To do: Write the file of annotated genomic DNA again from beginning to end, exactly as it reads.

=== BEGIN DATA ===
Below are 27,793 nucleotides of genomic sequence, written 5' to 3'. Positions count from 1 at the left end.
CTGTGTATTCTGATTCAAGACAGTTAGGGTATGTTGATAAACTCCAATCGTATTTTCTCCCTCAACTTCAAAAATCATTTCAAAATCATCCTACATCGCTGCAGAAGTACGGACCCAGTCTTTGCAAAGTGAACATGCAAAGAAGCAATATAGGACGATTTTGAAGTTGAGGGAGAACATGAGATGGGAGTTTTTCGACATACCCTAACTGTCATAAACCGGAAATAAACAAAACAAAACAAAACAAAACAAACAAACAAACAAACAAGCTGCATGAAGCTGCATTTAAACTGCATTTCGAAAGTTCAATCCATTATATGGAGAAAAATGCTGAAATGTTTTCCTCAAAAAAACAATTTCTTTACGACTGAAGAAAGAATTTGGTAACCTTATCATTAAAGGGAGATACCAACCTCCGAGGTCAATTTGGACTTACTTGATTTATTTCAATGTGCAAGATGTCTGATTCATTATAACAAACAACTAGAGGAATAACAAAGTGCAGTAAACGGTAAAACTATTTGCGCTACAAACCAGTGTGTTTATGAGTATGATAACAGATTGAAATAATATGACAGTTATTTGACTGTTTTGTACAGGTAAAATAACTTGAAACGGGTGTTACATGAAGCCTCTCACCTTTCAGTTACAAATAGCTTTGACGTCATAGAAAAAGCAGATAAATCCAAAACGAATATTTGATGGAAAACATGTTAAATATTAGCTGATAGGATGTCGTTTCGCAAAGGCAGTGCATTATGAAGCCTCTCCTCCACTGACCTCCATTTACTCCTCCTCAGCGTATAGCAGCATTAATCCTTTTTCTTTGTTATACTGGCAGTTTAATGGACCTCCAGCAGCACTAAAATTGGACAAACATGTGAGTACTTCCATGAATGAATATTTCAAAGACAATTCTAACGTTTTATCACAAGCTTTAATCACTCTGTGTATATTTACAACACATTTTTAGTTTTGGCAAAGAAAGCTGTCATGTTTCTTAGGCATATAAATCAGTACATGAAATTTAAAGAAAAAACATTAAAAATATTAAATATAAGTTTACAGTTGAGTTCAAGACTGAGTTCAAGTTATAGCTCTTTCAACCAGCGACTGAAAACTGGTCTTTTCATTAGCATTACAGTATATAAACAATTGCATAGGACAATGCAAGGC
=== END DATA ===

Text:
Below are 27,793 nucleotides of genomic sequence, written 5' to 3'. Positions count from 1 at the left end.
CTGTGTATTCTGATTCAAGACAGTTAGGGTATGTTGATAAACTCCAATCGTATTTTCTCCCTCAACTTCAAAAATCATTTCAAAATCATCCTACATCGCTGCAGAAGTACGGACCCAGTCTTTGCAAAGTGAACATGCAAAGAAGCAATATAGGACGATTTTGAAGTTGAGGGAGAACATGAGATGGGAGTTTTTCGACATACCCTAACTGTCATAAACCGGAAATAAACAAAACAAAACAAAACAAAACAAACAAACAAACAAACAAGCTGCATGAAGCTGCATTTAAACTGCATTTCGAAAGTTCAATCCATTATATGGAGAAAAATGCTGAAATGTTTTCCTCAAAAAAACAATTTCTTTACGACTGAAGAAAGAATTTGGTAACCTTATCATTAAAGGGAGATACCAACCTCCGAGGTCAATTTGGACTTACTTGATTTATTTCAATGTGCAAGATGTCTGATTCATTATAACAAACAACTAGAGGAATAACAAAGTGCAGTAAACGGTAAAACTATTTGCGCTACAAACCAGTGTGTTTATGAGTATGATAACAGATTGAAATAATATGACAGTTATTTGACTGTTTTGTACAGGTAAAATAACTTGAAACGGGTGTTACATGAAGCCTCTCACCTTTCAGTTACAAATAGCTTTGACGTCATAGAAAAAGCAGATAAATCCAAAACGAATATTTGATGGAAAACATGTTAAATATTAGCTGATAGGATGTCGTTTCGCAAAGGCAGTGCATTATGAAGCCTCTCCTCCACTGACCTCCATTTACTCCTCCTCAGCGTATAGCAGCATTAATCCTTTTTCTTTGTTATACTGGCAGTTTAATGGACCTCCAGCAGCACTAAAATTGGACAAACATGTGAGTACTTCCATGAATGAATATTTCAAAGACAATTCTAACGTTTTATCACAAGCTTTAATCACTCTGTGTATATTTACAACACATTTTTAGTTTTGGCAAAGAAAGCTGTCATGTTTCTTAGGCATATAAATCAGTACATGAAATTTAAAGAAAAAACATTAAAAATATTAAATATAAGTTTACAGTTGAGTTCAAGACTGAGTTCAAGTTATAGCTCTTTCAACCAGCGACTGAAAACTGGTCTTTTCATTAGCATTACAGTATATAAACAATTGCATAGGACAATGCAAGGC